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Using Copyrighted Works

Occasions often arise when faculty, students, and others wish to use the copyrighted works of others. This may be done with the best intentions to draw recognition to another’s work; however, the copyright of the author must be respected. This page will help determine how copyrighted work can be used respectfully and legally; how to seek permission to use a copyrighted work; using a work in the classroom; and an explanation of the public domain.

Using copyrighted works in the classroom

Can I use a work (image, movie, music, etc.) in the classroom?

Face-to-face teaching allows for some flexibility concerning copying, displaying, and distributing copyrighted materials in the classroom, covered by the Classroom Use Exemption. You may display or perform a work in your class without obtaining permission or doing a fair use evaluation when your use meets all three of these criteria:
The use is:

  1. for instructional purposes;
  2. in a face-to-face setting (in the classroom, not over the Internet); and
  3. at a nonprofit educational institution.

Typical uses allowed include:

  • showing all or part of a movie or television show
  • including pictures, images, graphs, and charts in your lecture slides
  • playing music

Can I make copies and distribute in class?

The Classroom Use Exemption does NOT cover making or distributing copies. However, sharing a link to library provided or publicly available resources is not a copyright violation. When sharing links with students, be aware of linking to obviously infringing material. If the original creator did not authorize sharing this work you could be encouraging others to infringe copyrights.   

While spontaneous use of handouts in a classroom setting is allowed by the Classroom Use Exemption, using the same handouts consistently and in lieu of other materials that students could purchase/rent is not covered by the exemption and may be a violation of copyright.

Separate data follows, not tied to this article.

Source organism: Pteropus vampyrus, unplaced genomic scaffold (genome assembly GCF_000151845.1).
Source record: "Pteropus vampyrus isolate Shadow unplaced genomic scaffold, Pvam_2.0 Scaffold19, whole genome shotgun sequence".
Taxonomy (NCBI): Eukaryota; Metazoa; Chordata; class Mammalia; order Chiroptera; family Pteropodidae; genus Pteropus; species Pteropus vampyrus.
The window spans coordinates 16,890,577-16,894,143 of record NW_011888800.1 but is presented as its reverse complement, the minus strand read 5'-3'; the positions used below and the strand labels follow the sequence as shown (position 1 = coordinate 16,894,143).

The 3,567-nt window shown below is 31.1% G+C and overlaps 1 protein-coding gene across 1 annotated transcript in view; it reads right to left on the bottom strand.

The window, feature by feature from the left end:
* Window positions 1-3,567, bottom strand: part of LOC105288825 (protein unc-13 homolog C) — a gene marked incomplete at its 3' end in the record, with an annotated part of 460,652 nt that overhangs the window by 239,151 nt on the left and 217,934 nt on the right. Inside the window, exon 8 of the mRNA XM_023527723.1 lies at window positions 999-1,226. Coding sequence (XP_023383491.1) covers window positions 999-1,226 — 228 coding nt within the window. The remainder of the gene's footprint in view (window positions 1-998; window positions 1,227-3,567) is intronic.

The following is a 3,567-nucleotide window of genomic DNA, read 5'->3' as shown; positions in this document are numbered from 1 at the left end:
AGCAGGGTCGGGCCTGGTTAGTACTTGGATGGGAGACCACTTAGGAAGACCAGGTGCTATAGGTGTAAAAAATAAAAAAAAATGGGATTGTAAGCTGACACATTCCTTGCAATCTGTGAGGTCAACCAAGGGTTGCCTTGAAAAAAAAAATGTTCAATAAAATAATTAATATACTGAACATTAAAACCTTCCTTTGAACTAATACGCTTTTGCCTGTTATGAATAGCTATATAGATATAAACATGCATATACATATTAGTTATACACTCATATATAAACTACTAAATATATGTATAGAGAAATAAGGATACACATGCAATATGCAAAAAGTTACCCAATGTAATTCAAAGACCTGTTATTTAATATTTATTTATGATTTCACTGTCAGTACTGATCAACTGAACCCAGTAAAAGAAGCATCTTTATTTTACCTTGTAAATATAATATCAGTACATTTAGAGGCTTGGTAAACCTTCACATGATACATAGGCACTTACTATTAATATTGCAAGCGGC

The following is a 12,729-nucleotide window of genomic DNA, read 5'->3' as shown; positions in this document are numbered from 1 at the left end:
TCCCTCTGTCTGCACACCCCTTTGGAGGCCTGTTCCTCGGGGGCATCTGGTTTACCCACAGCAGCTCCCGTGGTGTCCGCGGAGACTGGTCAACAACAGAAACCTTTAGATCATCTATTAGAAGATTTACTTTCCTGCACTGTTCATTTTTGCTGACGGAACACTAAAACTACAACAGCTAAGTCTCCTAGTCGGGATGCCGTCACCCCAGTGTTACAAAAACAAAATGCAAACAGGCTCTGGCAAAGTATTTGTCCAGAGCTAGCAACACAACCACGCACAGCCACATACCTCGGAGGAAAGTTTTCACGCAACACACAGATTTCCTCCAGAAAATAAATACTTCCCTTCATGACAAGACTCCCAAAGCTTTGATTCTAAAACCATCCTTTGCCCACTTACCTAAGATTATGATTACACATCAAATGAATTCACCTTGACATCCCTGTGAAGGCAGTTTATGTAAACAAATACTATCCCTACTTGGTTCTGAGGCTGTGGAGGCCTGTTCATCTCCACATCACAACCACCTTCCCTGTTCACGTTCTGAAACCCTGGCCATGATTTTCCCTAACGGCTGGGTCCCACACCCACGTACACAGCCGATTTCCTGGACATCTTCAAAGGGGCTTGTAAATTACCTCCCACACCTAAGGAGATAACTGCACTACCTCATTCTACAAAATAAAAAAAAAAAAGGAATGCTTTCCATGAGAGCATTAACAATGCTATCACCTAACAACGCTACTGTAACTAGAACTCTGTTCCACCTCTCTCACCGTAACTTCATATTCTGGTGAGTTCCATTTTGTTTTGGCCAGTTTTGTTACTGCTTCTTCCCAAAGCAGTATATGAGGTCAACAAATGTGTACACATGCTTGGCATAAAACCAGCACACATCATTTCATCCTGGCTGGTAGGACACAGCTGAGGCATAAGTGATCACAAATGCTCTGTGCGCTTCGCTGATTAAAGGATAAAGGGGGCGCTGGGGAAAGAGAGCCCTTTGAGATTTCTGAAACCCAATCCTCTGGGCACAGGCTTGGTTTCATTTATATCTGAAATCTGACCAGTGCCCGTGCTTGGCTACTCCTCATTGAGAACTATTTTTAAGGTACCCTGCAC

How do I link to copyrighted works (journal articles, ebooks, etc.)?

Linking to resources subscribed to by the library is the preferred option for instructors. Anyone affiliated with UNM will have access, and anyone not affiliated will not be allowed to access the resource. Creating links that work consistently can be a little challenging, but staff members in UNM Libraries are happy to assist UNM instructors. We also provide step-by-step instructions if you want to do it yourself. 

What if a student created the work?

Students hold the copyright to the academic works they create, such as their papers, projects, theses, and dissertations. If the work is publicly available you can link to it. Otherwise, contact the student for permission to use their work. 

Using copyrighted works in a public setting

How do I get permission to reproduce or disseminate someone else's copyrighted work?

Find the copyright owner, describe your project, and ask for permission. There are no special forms that must be used, and permission can be oral or written (email or other), though it is good practice to obtain permission in writing. The copyright owner may or may not charge a fee, and the user may try to negotiate this fee. Most major publishers and periodicals have a "permissions desk" or a "rights editor” for initial contact. You should specify the publication you wish to take from; the precise excerpt(s) you want to use; how many copies you want to make; and the purpose of your use. Many permissions desks accept requests by email or through the publisher's website.